The modern warning lights used on level crossings in the UK consist of one amber light at the bottom and two red lights at the top, all on a black board with a checkerboard outline in red and white (the red and white borders weren't introduced until 1992; the borders were just white beforehand). The amber light has been in existence since the Hixon rail crash; previously there were just two red lights. The whole warning light module is known colloquially as a "wigwag" (due to the nature of the alternate flashes) and are also used at some airports; fire stations; police stations; and ambulance stations in the UK. When a level crossing activates, the yellow light is usually illuminated for 3–5 seconds and then the two red lights flash alternately for the duration of the closure. The lights are normally rectangular and landscape orientated, but where space is limited or to improve visibility special lights can be fitted that are portrait orientated. In some cases a now non-standard traffic light type was fitted (still seen at Marshbrook, Minffordd and on the Isle of Man), consisting of the individual lights arranged vertically in a red–amber–red arrangement. Many of the lights nowadays are LEDs due to the cost efficiency, easy maintenance, and clarity, the first LED wigwags were trialled at Bentley Heath level crossing in 2006 but not fully adapted until July 2007. Incandescent halogen lights are no longer manufactured as they are wasteful on electricity and can cause accidents such as at Beech Hill Crossing in Nottinghamshire, in which a fatality occurred due to the lights' dimness in the low sunlight. However old halogen lights and even LED lights are sometimes donated to heritage railways and used at their crossings, or simply scrapped in the case of some halogen lights. As well as road traffic, smaller pedestrian lights are used in populous areas or at dangerous crossings, where extra warning is needed. These consisting of a flashing red silhouette of a pedestrian, similar to what you would see at a pedestrian crossing. Finally, examples of AOCL(+B) type crossings with two tracks usually have a warning light that signals when a second train is due. If one train were to cross, and another is only seconds away, a small red light with the overlay 'another train coming' in capital letters would flash. Previously at AHBCs, there was a panel with the words 'another train coming` which would flash using incandescent tubes when another train was due in quick succession, but this was discontinued in favour of cheaper signage stating the same thing in the early 1980s and weren't fully extinct until around 2007/2008 (Beech Hill LC being one of the last with the illuminated 'another train coming' sign).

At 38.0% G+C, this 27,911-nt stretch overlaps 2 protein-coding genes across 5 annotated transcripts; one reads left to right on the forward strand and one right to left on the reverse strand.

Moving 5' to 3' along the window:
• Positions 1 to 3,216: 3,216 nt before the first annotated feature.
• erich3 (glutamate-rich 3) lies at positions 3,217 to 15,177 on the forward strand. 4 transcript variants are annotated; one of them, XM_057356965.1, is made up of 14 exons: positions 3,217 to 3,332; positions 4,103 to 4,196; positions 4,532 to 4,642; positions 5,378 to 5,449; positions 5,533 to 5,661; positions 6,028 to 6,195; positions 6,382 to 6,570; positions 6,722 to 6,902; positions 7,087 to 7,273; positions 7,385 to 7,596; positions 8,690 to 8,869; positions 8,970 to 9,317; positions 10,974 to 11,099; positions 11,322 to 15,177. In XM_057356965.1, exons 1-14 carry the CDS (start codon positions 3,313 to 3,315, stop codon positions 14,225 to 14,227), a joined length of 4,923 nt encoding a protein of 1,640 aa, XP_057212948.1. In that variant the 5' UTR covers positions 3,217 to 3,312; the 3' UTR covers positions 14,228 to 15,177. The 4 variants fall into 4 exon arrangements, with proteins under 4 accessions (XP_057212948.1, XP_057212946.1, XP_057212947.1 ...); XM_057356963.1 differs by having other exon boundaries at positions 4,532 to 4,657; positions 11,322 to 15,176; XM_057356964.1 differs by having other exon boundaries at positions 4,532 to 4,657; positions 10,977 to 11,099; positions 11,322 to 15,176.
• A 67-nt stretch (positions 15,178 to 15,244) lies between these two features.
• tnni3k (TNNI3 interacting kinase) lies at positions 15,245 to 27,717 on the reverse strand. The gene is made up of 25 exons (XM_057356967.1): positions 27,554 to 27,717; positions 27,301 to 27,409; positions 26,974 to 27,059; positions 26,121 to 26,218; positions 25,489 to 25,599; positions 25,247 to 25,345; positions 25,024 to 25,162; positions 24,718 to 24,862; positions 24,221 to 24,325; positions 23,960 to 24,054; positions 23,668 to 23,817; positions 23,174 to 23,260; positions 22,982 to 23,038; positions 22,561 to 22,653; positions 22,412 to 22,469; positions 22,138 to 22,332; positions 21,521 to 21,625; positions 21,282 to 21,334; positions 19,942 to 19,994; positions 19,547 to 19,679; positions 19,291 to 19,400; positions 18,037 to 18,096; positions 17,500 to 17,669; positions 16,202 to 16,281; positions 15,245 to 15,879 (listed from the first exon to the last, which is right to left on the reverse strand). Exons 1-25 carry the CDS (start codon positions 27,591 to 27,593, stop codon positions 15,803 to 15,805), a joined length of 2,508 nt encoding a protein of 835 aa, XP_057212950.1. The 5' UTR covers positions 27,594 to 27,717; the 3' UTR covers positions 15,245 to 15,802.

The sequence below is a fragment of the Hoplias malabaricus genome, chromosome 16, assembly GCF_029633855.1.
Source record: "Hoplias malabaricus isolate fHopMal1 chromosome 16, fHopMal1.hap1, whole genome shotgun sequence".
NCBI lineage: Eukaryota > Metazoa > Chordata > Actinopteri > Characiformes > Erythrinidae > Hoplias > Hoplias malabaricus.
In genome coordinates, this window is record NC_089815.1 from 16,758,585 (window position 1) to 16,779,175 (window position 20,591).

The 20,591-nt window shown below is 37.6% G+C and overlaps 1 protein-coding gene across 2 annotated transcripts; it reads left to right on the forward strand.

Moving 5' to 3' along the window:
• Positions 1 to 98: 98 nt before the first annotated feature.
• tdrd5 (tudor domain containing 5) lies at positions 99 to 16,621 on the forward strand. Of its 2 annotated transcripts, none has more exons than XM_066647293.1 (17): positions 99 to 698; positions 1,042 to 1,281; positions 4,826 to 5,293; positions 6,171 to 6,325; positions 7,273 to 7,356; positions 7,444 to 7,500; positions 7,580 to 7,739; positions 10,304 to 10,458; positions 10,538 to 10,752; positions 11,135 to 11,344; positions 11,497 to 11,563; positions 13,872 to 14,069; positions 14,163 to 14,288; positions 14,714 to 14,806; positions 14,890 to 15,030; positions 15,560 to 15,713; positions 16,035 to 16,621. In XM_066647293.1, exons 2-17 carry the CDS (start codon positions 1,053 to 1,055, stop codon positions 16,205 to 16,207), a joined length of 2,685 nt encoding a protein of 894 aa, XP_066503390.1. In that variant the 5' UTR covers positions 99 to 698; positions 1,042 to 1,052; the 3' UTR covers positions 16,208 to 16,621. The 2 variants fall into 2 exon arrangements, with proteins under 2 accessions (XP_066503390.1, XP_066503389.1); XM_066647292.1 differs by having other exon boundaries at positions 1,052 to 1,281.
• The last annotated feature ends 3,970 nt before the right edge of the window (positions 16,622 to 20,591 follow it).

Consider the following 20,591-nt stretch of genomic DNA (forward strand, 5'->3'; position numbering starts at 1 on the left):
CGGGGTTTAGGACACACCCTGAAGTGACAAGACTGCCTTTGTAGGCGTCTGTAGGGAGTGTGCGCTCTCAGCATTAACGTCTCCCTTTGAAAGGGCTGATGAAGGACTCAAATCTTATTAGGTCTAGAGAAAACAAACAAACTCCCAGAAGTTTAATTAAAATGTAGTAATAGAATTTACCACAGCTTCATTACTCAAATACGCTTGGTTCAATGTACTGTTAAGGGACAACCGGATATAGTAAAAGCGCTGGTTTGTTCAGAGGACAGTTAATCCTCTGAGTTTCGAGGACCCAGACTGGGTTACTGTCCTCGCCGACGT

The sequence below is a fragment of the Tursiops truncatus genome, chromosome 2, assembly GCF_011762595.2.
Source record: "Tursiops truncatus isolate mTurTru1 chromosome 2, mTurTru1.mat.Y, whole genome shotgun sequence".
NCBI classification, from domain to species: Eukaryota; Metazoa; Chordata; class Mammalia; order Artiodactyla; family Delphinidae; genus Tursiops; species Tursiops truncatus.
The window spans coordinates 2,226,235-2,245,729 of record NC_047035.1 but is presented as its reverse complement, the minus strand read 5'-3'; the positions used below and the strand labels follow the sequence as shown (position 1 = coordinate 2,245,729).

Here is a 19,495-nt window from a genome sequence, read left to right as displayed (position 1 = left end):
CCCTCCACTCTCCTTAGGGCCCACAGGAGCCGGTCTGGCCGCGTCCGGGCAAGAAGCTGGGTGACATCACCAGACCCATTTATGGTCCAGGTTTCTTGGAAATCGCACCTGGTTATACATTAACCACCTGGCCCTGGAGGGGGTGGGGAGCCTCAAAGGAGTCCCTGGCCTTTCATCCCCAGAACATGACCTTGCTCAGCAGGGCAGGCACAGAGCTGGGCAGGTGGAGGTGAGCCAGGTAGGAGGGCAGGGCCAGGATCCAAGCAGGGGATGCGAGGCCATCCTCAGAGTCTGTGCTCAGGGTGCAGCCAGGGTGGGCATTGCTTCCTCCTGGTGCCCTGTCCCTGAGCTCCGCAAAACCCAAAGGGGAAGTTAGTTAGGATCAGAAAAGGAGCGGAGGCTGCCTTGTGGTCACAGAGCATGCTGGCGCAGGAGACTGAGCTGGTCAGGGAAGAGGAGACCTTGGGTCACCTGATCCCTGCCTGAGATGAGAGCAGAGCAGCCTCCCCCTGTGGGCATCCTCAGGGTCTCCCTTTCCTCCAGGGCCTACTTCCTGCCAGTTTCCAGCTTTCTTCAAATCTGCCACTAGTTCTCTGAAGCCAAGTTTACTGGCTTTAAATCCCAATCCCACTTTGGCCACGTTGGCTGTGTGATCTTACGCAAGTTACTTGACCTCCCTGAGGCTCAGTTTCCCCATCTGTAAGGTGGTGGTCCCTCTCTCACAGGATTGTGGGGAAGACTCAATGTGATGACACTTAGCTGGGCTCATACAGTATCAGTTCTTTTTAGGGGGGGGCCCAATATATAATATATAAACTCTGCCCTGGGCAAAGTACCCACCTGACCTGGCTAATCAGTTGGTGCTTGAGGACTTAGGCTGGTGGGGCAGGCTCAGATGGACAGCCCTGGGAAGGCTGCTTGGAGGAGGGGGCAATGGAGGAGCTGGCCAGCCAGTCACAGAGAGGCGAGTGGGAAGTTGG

Originally electronic bells were used at many crossings to produce a loud ringing alarm when the crossing was activated, and stopped when the barriers descended. This could either be a sequenced bell that would ding once or twice a second, or a constantly ringing bell. These bells became normal practice until audible tone alarms started to be installed, replacing the ageing bells. Bells on some crossings can still be seen today although some are not as audible as today's standards. They can come attached to the post that the warning lights are on, or can come fitted to some older barriers.